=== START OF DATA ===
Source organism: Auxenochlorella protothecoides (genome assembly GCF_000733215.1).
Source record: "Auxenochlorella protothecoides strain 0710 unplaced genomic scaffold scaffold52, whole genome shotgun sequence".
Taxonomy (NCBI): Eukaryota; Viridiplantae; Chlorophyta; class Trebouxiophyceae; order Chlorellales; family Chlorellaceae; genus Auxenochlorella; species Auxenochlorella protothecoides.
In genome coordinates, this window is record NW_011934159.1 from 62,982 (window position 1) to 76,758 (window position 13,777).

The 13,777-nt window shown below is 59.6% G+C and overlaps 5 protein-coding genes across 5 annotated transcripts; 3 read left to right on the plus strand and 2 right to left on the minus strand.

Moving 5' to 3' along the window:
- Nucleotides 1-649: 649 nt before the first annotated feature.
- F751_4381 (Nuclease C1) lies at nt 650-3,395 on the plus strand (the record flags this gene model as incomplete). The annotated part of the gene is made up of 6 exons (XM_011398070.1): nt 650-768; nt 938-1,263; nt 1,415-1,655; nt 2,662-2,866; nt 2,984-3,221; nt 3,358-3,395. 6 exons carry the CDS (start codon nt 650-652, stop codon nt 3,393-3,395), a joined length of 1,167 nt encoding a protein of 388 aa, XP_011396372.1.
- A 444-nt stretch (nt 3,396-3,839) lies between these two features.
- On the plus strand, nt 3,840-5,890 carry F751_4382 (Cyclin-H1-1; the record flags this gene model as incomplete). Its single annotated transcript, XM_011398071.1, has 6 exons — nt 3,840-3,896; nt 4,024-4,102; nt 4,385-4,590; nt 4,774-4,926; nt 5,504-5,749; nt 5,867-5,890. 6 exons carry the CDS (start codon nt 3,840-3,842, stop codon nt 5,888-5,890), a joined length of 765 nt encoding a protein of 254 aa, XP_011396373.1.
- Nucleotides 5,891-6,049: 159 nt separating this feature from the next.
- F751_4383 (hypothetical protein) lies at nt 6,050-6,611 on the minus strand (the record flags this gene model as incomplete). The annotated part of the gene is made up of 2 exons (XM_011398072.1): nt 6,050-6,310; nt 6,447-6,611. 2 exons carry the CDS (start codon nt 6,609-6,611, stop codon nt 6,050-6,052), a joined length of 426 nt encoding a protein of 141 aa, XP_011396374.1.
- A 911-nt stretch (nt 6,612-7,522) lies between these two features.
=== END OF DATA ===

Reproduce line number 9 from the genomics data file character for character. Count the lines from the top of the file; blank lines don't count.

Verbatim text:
- A 444-nt stretch (nt 3,396-3,839) lies between these two features.